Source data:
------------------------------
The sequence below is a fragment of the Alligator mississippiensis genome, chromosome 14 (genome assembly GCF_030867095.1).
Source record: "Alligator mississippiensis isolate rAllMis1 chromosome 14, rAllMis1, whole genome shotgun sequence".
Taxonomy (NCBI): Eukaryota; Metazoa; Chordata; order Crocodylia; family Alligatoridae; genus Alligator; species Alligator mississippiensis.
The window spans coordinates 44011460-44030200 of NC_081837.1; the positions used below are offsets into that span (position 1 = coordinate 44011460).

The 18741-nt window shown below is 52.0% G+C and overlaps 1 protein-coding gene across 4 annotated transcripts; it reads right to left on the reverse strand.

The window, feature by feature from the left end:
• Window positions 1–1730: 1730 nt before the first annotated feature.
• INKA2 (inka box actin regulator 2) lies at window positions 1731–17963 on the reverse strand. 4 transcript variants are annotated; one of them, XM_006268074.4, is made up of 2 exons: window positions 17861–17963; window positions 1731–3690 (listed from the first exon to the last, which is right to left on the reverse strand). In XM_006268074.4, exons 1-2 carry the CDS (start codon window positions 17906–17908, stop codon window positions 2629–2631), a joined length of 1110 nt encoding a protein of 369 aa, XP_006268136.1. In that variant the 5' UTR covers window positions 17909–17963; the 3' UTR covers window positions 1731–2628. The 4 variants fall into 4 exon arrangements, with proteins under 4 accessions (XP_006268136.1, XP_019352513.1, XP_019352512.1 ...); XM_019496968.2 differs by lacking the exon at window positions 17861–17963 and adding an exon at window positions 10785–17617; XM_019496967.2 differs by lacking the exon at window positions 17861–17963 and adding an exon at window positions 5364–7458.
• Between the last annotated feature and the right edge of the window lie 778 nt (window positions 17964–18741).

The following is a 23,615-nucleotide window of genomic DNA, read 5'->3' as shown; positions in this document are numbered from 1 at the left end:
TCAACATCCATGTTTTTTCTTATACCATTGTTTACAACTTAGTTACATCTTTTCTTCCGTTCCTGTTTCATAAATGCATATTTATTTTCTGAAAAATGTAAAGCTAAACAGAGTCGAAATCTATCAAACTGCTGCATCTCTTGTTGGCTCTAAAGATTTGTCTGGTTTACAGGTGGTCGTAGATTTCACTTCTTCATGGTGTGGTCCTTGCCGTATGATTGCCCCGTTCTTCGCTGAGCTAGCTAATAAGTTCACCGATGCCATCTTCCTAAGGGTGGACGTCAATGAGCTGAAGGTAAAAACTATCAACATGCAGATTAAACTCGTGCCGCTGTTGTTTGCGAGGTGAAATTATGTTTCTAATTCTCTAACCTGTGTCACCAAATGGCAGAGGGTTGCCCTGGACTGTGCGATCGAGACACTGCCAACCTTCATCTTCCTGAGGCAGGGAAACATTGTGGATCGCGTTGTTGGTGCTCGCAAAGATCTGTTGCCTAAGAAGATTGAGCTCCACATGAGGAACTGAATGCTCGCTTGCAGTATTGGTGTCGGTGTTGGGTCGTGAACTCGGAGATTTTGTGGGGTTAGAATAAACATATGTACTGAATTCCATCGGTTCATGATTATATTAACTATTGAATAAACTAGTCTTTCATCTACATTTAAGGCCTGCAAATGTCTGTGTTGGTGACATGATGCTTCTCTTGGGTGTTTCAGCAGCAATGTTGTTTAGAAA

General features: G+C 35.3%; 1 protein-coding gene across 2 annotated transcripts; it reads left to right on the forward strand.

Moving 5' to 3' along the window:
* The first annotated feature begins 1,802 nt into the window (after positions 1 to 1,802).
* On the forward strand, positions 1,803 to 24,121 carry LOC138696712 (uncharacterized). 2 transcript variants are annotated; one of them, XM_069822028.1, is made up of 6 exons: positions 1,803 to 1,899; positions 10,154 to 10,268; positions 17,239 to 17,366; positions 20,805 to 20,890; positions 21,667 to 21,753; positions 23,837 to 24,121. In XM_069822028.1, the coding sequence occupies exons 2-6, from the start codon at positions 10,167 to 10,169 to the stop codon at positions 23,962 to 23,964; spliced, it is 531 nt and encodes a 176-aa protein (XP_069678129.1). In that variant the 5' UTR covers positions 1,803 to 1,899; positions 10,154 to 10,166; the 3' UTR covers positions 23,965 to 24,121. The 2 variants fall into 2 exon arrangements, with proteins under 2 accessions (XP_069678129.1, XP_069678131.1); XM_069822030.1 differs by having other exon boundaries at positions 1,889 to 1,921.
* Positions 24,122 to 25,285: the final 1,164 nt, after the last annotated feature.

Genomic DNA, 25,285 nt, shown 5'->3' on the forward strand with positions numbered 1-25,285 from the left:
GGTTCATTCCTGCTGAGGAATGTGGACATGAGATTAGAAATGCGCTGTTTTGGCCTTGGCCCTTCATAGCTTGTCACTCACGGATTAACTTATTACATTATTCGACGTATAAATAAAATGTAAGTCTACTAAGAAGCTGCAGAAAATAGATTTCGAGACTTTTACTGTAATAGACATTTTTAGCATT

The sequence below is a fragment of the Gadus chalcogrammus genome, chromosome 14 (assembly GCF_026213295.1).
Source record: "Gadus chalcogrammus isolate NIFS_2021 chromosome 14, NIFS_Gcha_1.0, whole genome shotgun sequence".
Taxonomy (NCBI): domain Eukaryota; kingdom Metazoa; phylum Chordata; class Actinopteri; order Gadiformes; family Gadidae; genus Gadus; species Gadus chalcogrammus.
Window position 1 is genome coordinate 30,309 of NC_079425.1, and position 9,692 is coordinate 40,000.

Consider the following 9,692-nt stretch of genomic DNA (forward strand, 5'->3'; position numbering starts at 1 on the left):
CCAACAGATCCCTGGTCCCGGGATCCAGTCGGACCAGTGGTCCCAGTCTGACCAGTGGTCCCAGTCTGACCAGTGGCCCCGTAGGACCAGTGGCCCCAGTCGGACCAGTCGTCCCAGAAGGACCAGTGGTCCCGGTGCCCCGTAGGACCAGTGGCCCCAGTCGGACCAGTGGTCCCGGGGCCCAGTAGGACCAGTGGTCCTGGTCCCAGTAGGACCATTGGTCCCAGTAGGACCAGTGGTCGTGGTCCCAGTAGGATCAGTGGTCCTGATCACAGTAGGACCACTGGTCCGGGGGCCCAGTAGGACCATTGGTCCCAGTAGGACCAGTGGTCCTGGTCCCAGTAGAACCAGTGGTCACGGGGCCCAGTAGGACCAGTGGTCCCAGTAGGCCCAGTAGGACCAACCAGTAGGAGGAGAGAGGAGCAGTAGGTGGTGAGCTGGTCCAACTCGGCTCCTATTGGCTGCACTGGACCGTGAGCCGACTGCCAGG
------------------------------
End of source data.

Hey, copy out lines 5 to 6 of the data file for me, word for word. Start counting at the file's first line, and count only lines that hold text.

The 18741-nt window shown below is 52.0% G+C and overlaps 1 protein-coding gene across 4 annotated transcripts; it reads right to left on the reverse strand.

The window, feature by feature from the left end: